The personal and professional integration of lesbian and gay clinical psychology trainees: challenges and opportunities

Prof Doc Thesis


Butler, Catherine 2003. The personal and professional integration of lesbian and gay clinical psychology trainees: challenges and opportunities. Prof Doc Thesis University of East London School of Psychology
AuthorsButler, Catherine
TypeProf Doc Thesis
Abstract

The study investigated lesbian and gay trainees' personal and professional integration
using qualitative and quantitative methods. Three gay and six lesbian trainees were
recruited by snowballing in the trainee and lesbian/gay communities and via a website
for lesbian and gay students. Semi-structured interviews were analysed by means of
an Interpretative Phenomenological Analysis (IPA), alongside two standardised
questionnaires (GHQ-28 and COPE) measuring psychological distress and coping
strategies respectively. A greater percentage of participants scored above the cut-off
for caseness on the GHQ than has been reported in previous studies, and the scores
reflected a trend that lesbians reported more distress, as has been reported in research
on professional women. A number of themes were identified through the IP A,
highlighting the challenges faced, the coping strategies employed and the strengths
participants brought into training. Participants held knowledge and experience about
lesbian and gay issues beyond that considered by their courses. This position brought
tensions between being an educator and a student, which were coped with by
assessing when to speak or stay quiet. Further barriers for personal and professional
integration included a lack of staff support and displays of anti-lesbian and gay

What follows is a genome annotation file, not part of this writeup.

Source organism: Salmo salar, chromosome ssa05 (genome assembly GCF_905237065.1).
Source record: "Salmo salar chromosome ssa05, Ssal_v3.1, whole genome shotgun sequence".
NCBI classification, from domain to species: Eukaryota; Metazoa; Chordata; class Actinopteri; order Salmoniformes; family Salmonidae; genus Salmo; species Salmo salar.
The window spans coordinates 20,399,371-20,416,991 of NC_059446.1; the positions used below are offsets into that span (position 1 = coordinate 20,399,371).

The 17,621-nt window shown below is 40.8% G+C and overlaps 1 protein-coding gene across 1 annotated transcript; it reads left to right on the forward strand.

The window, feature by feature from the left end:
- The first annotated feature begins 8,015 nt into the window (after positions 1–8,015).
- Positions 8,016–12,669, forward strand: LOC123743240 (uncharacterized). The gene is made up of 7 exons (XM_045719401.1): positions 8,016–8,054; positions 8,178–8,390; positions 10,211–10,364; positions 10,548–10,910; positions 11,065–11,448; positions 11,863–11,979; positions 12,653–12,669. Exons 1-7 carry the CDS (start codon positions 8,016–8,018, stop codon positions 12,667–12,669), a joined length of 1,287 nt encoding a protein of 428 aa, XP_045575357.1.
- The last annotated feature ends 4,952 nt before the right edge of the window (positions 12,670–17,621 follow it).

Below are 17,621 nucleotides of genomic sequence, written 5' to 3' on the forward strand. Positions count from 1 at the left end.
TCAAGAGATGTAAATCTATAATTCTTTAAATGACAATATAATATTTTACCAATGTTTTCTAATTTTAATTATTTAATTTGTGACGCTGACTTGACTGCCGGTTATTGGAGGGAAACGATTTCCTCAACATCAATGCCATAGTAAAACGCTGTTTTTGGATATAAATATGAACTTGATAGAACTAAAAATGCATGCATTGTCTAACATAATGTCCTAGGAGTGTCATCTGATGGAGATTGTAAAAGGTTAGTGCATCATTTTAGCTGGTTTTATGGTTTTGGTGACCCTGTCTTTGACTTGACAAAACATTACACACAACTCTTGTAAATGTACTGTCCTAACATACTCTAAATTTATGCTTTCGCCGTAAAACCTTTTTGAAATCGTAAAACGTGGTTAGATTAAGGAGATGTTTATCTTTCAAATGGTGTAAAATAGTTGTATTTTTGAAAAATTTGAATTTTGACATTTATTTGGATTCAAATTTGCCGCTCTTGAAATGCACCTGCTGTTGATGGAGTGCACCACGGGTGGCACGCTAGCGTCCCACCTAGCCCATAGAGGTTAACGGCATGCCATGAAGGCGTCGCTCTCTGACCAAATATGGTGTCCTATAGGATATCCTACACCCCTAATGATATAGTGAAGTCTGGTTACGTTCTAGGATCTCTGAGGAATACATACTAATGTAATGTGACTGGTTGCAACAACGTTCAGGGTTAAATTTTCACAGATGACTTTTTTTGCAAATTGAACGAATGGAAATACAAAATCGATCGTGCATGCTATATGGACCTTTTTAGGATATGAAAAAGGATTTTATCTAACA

sentiment by course staff, supervisors, lecturers and peers, although participants
recruited support from outside their course. The consequence of such challenges left
some participants considering leaving the profession. These findings suggest that
courses are still in the early stages of meeting the British Psychological Society's
(2002) accreditation guidelines, which encourage diversity within trainee cohorts and
facilitation of reflection and support to develop personal/professional integration.
This study provides some clear guidelines for course development and directions for
future research.

Year2003
Publication dates
PrintMay 2003
Publication process dates
Deposited09 Jun 2014
Additional information

This thesis supplied via ROAR to UEL-registered users is protected by copyright and other intellectual property rights, and duplication of any part of the material is not permitted, except for your personal use for the purposes of non-commercial research and private study in electronic or print form. You must obtain permission from the copyright-holder for any other use. Electronic or print copies may not be offered, for sale or otherwise, to anyone. No quotation from the thesis may be published without proper acknowledgement.

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